Being energy efficient and helping to conserve our nation's resources is a hot topic these days and there's good reason why. Saving money may be the biggest and most obvious benefit to most families, but equally — if not more — important, being energy efficient helps save our natural resources while adopting renewable energy and cutting down on pollution.
Knowing the facts about energy consumption and conservation is important for all families as the United States continues to advance its efforts to conserve. Where should one start to get educated? There are many great resources, including the Department of Energy's Energy Saver web site.
We have done some digging ourselves and are sharing some quick facts to get you started.
Did you know?
If you're considering financing energy improvements for your home, shop around for an option that best suits your situation, making sure you understand the terms and risks of each option.
Heating your home uses more energy and costs more money than any other system in your home — typically making up about 42% of your utility bill.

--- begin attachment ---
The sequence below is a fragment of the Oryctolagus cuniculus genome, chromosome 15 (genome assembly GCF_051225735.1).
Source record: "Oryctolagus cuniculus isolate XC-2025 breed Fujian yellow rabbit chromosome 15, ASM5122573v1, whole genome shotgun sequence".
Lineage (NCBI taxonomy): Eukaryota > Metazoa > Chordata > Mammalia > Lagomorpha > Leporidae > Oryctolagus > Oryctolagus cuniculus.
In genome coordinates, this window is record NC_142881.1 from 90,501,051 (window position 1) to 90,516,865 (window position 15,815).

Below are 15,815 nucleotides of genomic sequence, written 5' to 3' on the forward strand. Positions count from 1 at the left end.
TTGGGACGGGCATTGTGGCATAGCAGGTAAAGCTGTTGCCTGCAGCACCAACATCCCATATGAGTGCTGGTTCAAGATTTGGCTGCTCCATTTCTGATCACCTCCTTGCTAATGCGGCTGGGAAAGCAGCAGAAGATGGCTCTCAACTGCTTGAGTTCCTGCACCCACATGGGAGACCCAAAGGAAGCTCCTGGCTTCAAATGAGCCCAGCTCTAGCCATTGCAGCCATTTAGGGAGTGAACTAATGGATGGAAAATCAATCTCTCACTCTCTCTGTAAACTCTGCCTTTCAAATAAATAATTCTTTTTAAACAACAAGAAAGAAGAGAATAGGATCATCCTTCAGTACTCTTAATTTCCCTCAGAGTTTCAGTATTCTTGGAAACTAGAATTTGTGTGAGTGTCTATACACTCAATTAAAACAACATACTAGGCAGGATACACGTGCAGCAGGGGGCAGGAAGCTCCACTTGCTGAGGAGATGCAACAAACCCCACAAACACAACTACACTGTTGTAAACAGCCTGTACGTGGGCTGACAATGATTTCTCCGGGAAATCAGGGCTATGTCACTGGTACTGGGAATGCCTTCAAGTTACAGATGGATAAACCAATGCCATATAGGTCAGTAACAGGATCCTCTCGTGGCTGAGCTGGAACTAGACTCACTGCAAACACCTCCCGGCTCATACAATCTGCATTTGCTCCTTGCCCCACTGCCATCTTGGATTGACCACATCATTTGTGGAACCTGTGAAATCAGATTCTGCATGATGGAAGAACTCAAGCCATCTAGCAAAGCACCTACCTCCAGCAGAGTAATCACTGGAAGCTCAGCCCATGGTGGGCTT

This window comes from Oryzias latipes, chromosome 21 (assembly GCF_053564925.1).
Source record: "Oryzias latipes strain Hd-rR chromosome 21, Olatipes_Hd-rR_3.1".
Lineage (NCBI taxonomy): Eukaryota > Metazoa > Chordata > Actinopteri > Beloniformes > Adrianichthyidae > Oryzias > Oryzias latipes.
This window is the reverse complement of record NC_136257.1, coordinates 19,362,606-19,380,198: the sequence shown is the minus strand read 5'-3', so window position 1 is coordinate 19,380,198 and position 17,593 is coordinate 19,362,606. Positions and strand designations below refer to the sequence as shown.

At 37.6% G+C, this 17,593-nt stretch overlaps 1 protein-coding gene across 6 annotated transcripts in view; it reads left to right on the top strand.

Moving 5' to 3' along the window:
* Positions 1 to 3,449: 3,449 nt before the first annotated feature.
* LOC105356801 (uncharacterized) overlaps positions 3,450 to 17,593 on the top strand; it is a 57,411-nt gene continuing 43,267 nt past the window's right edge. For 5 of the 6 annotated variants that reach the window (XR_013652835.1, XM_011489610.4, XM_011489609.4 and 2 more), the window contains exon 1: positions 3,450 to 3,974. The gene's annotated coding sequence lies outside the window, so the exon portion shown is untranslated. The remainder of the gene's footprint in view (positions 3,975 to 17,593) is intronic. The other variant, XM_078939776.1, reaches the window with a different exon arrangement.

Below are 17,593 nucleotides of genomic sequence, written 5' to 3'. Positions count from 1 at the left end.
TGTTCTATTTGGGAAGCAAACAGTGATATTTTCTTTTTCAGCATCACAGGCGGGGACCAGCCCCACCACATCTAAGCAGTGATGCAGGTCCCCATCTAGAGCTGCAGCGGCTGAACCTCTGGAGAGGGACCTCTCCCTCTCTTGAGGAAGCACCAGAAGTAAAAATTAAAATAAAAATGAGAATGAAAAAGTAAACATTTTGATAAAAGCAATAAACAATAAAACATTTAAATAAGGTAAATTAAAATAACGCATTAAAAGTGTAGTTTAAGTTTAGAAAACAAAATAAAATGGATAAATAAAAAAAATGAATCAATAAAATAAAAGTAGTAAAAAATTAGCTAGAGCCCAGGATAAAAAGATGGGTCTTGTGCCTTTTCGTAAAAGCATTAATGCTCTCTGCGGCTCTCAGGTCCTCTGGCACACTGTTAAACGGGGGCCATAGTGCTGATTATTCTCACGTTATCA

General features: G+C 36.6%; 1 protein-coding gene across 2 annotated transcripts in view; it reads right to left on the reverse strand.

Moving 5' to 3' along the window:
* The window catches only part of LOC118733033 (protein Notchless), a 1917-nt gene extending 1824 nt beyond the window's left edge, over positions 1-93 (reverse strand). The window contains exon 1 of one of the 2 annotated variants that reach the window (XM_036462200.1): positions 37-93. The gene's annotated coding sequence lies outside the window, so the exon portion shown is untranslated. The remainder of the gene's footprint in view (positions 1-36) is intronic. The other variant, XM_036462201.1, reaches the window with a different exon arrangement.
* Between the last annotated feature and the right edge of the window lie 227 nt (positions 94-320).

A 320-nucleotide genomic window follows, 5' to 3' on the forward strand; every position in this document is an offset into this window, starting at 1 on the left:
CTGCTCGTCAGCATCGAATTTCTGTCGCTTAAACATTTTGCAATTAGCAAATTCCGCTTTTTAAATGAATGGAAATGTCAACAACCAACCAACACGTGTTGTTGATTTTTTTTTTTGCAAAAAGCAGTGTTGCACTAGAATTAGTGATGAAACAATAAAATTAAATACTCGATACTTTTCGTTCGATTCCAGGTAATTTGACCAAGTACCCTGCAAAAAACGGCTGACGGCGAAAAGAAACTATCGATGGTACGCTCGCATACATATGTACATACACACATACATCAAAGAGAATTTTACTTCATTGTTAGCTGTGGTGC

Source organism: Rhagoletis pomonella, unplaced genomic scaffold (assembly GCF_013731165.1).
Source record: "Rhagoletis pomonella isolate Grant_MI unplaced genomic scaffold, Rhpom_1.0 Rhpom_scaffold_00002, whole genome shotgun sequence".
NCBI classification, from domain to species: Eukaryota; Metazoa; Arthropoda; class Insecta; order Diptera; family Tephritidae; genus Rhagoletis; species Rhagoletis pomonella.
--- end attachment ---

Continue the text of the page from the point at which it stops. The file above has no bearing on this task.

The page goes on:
Almost 50% of the electricity in the U.S. comes from coal.
Water heating accounts for about 18% of the energy consumed in your home.
Compact fluorescent lightbulbs (CFLs) are 75% more energy–efficient, last 10 times longer and produce 75% less heat than standard bulbs. They may cost more upfront, but prove their worth over time.
Using ENERGY STAR® appliances can save you up to 30% on your electric bills.
Most appliances continue to waste energy when not in use, including your cell phone charger, TV and microwave. Remember to unplug and save.
Washing machines with ENERGY STAR ratings can save you 75,000 gallons of water over the machine's lifetime. As a point of reference, the standard bathtub holds approximately 35–50 gallons of water.
There are professionals who can perform thorough energy audits on your home, helping you pinpoint where your it's losing energy and what you can do to save money. You can get help locating these services by reaching out to your state or local government energy or weatherization offices, your electric or gas utility, or visiting the Residential Energy Services Network.
Follow this series to learn more about energy efficiency in your home and the importance of being green.